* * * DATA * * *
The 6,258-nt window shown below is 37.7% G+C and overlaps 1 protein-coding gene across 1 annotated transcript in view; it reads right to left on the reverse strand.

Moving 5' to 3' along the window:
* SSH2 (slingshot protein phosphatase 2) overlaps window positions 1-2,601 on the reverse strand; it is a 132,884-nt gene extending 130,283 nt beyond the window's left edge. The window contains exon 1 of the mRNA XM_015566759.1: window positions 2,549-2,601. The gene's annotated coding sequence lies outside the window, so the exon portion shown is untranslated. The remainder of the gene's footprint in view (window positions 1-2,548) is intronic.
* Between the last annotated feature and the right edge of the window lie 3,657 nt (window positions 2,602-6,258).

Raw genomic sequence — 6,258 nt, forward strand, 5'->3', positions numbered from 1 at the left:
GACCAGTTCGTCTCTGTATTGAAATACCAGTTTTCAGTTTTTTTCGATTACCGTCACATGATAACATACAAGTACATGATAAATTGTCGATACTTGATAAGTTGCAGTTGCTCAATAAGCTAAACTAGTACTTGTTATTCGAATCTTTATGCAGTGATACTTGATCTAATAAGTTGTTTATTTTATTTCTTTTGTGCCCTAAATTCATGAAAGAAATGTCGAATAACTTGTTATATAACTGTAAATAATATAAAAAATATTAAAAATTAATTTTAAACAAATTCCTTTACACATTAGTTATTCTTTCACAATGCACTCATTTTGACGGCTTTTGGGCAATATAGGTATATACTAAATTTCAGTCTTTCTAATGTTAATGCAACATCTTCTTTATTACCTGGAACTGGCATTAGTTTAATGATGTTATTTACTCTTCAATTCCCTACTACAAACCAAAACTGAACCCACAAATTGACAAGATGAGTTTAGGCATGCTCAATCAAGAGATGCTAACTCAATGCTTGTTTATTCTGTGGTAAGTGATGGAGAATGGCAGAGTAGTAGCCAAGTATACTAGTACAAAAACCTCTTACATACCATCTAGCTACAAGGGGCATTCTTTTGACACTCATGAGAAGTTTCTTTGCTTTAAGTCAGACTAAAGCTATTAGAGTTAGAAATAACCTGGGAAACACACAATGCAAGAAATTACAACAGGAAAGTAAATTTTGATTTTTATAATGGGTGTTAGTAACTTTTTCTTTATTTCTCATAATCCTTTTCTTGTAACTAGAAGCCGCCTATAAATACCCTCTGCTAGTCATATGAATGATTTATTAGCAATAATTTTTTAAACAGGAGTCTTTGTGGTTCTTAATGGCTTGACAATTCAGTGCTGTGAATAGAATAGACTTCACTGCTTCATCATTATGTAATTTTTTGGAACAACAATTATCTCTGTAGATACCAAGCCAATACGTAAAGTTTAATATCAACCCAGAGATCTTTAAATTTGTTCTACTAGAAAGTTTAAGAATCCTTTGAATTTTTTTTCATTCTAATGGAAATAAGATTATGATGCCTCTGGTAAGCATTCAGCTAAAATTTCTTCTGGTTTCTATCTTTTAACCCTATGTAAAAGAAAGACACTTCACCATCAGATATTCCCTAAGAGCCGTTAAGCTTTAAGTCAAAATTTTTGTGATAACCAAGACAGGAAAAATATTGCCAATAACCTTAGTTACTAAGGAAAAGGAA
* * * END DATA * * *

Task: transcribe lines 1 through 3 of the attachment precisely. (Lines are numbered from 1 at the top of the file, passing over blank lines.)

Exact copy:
The 6,258-nt window shown below is 37.7% G+C and overlaps 1 protein-coding gene across 1 annotated transcript in view; it reads right to left on the reverse strand.

Moving 5' to 3' along the window:
* SSH2 (slingshot protein phosphatase 2) overlaps window positions 1-2,601 on the reverse strand; it is a 132,884-nt gene extending 130,283 nt beyond the window's left edge. The window contains exon 1 of the mRNA XM_015566759.1: window positions 2,549-2,601. The gene's annotated coding sequence lies outside the window, so the exon portion shown is untranslated. The remainder of the gene's footprint in view (window positions 1-2,548) is intronic.